Socialists pin hopes on 'Spanish Tony Blair'

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The Independent Online

In a spirit of optimism unknown for years, Spain's socialists yesterday elected a young, unknown leader - already dubbed the Spanish Tony Blair - who pledged to revive the party's sagging fortunes and lead it back to power.

In a spirit of optimism unknown for years, Spain's socialists yesterday elected a young, unknown leader - already dubbed the Spanish Tony Blair - who pledged to revive the party's sagging fortunes and lead it back to power.

Confounding cynics, the party decided to break with a past that was destroying it and take a chance on Jose Luis Rodriguez Zapatero, 39, who is scarcely known to the Spanish public. His anonymity is probably his biggest asset for a party paralysed by weary ideas and clapped-out leaders tainted with corruption.

"I'm going to lead this party once more to victory, and the biggest one in its history," Mr Rodriguez Zapatero promised a congress that enthusiastically closed ranks around him. "We've made a good start for change, the tranquil change that we need." Ending three years of botched attempts to replace Felipe Gonzalez as leader, Mr Rodriguez Zapatero seemed to spring from nowhere as the dream candidate: fresh but experienced, radical but safe.

A party member since 1977 and MP since 1986 for his native northern city of Leon, Mr Rodriguez Zapatero carries socialism in his veins: his grandfather, a captain in Spain's republican army, was executed by Franco at the start of civil war in 1936.

Mr Rodriguez Zapatero has created a Blair-like "New Way" current, backed by a clutch of militants, some untried, others long marginalised from power. This new guard emerged yesterday to lead Spain's oldest party: the new executive was revealed as a parallel party-in-waiting that contained no dinosaurs from traditional factions.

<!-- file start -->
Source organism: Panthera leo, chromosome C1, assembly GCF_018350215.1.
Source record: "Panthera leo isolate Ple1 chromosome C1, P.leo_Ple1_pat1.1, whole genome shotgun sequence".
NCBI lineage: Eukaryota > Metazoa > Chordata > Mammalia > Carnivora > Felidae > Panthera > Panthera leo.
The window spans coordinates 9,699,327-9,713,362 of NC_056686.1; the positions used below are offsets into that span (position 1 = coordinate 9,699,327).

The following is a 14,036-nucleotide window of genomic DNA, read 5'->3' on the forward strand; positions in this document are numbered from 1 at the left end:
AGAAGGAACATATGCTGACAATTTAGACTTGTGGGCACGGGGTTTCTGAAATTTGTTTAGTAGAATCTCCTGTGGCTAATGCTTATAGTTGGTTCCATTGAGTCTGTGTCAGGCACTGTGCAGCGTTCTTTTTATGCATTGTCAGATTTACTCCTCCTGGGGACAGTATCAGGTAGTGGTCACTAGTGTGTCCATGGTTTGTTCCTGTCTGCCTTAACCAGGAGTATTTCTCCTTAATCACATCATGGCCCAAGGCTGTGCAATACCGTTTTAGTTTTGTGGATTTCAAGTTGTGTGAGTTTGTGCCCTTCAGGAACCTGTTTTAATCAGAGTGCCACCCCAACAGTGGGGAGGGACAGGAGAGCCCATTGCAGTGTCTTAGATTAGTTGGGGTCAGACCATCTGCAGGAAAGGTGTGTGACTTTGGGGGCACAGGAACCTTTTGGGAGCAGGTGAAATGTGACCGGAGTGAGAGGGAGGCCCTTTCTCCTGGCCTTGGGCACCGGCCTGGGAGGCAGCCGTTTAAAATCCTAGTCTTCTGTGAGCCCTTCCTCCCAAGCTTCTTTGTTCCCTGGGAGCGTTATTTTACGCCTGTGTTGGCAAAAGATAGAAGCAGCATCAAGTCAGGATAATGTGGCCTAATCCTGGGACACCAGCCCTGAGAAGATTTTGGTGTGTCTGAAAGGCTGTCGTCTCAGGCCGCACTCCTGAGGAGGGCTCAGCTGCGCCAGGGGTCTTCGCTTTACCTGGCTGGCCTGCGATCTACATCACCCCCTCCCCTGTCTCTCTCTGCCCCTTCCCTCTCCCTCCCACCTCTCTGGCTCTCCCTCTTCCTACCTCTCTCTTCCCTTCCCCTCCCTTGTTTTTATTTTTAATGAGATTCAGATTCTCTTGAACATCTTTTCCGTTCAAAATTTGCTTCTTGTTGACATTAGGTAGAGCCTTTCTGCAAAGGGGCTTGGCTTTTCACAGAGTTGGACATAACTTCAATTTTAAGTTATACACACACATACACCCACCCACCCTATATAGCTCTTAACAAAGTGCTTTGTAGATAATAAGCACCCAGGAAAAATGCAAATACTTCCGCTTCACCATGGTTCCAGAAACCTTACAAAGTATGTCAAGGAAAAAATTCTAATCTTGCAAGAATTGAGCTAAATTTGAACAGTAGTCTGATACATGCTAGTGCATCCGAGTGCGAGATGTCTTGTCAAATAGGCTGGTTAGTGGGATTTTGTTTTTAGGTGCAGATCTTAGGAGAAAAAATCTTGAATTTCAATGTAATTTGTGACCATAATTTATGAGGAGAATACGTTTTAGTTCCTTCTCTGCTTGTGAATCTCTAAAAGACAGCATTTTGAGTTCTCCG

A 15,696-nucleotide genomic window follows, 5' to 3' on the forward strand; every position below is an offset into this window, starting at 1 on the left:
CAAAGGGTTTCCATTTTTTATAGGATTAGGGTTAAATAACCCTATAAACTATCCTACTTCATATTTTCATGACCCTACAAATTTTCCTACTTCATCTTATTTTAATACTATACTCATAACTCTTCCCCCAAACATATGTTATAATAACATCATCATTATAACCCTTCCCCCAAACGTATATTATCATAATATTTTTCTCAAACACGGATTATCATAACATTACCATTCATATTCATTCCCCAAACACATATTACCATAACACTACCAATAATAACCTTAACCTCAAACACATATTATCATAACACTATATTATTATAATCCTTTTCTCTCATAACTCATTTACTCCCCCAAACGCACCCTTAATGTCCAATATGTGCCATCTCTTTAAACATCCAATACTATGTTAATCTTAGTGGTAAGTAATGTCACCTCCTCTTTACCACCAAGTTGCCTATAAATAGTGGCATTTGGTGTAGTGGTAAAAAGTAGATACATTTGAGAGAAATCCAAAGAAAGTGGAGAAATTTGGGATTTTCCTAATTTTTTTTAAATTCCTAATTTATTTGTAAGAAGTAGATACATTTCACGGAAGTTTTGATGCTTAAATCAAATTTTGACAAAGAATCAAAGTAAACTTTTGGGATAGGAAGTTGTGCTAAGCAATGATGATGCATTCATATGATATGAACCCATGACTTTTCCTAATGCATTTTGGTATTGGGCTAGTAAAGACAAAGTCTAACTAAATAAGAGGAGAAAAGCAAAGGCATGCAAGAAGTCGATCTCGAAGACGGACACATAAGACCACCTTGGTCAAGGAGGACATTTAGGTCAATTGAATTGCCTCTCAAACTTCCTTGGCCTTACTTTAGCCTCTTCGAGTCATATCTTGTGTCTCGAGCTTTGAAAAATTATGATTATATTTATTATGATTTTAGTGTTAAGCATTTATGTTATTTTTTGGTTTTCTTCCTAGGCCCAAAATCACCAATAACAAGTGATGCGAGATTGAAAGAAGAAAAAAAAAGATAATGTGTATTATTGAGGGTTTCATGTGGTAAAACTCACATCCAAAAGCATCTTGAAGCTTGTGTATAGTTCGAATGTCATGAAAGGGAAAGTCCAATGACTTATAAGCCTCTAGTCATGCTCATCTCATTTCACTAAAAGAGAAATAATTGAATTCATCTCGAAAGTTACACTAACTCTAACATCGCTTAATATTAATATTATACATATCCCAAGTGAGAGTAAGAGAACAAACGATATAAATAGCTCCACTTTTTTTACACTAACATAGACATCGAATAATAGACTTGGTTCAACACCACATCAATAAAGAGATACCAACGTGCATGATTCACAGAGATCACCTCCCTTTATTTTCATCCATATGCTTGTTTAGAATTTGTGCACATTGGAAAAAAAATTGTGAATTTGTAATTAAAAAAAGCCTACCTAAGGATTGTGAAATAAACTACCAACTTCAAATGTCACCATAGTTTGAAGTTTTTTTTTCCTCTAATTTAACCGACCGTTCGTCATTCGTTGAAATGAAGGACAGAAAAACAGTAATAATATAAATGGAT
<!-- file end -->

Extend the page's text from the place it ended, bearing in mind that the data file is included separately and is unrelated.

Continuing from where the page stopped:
Few believed such a renaissance was possible. As the weekend congress opened, the safe money was on the machine's candidate, Jose Bono. Delegates swung between the man they thought would win, Mr Bono, and the man they really wanted, Mr Rodriguez Zapatero. They swiftly realised that the outsider was the more convincing, and old loyalties were ditched.

Mr Rodriguez Zapatero's youth, his attractive style - natural, elegant and authoritative - recalls the young Felipe Gonzalez at his most charismatic. He embodies hopes comparable to those raised in Britain by Mr Blair.

Mr Rodriguez Zapatero understands what his predecessors failed to grasp: that when in opposition, the party must act like an opposition, not a pseudo-government. It has taken Spain's socialists until now to accept the defeat of 1996 after 14 years in power. "I think of socialism as the transition from nostalgia to hope," Mr Rodriguez Zapatero said. "Our nostalgia was our absolute victory in 1982 led by Felipe. Our hope is for 2004."

It was his only nod to Mr Gonzalez, who has dominated Spanish socialism for more than 25 years. For the first time, Spain's socialists have acknowledged that their former leader is yesterday's man.

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